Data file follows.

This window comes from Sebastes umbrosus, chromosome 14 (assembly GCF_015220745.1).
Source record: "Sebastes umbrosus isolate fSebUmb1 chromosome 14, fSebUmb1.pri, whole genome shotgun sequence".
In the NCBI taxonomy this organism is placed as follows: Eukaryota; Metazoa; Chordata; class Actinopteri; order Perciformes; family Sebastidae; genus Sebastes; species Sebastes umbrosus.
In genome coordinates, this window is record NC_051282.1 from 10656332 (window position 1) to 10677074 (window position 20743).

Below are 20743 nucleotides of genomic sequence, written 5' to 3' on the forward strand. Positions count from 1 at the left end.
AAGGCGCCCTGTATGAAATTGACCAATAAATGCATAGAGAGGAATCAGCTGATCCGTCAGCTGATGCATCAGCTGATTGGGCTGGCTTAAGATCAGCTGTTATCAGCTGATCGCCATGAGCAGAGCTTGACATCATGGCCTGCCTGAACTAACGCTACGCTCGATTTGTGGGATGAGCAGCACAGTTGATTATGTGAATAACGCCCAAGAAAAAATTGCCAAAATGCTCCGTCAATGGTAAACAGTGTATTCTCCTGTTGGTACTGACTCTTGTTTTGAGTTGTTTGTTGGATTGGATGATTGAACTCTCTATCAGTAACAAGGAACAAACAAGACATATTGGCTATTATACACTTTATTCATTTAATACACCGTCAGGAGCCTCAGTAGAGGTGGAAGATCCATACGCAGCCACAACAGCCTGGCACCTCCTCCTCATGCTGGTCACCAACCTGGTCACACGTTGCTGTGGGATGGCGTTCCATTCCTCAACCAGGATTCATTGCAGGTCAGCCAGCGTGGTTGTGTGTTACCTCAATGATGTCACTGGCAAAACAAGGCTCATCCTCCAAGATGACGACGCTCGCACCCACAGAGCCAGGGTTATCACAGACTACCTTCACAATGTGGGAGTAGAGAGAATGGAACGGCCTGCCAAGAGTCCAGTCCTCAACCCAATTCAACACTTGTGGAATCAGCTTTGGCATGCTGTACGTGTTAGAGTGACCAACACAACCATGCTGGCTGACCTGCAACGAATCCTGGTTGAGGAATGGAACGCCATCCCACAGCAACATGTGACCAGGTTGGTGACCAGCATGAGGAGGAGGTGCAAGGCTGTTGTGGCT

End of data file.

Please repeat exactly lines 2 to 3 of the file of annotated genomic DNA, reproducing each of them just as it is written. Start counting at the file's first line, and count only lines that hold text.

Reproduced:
Source record: "Sebastes umbrosus isolate fSebUmb1 chromosome 14, fSebUmb1.pri, whole genome shotgun sequence".
In the NCBI taxonomy this organism is placed as follows: Eukaryota; Metazoa; Chordata; class Actinopteri; order Perciformes; family Sebastidae; genus Sebastes; species Sebastes umbrosus.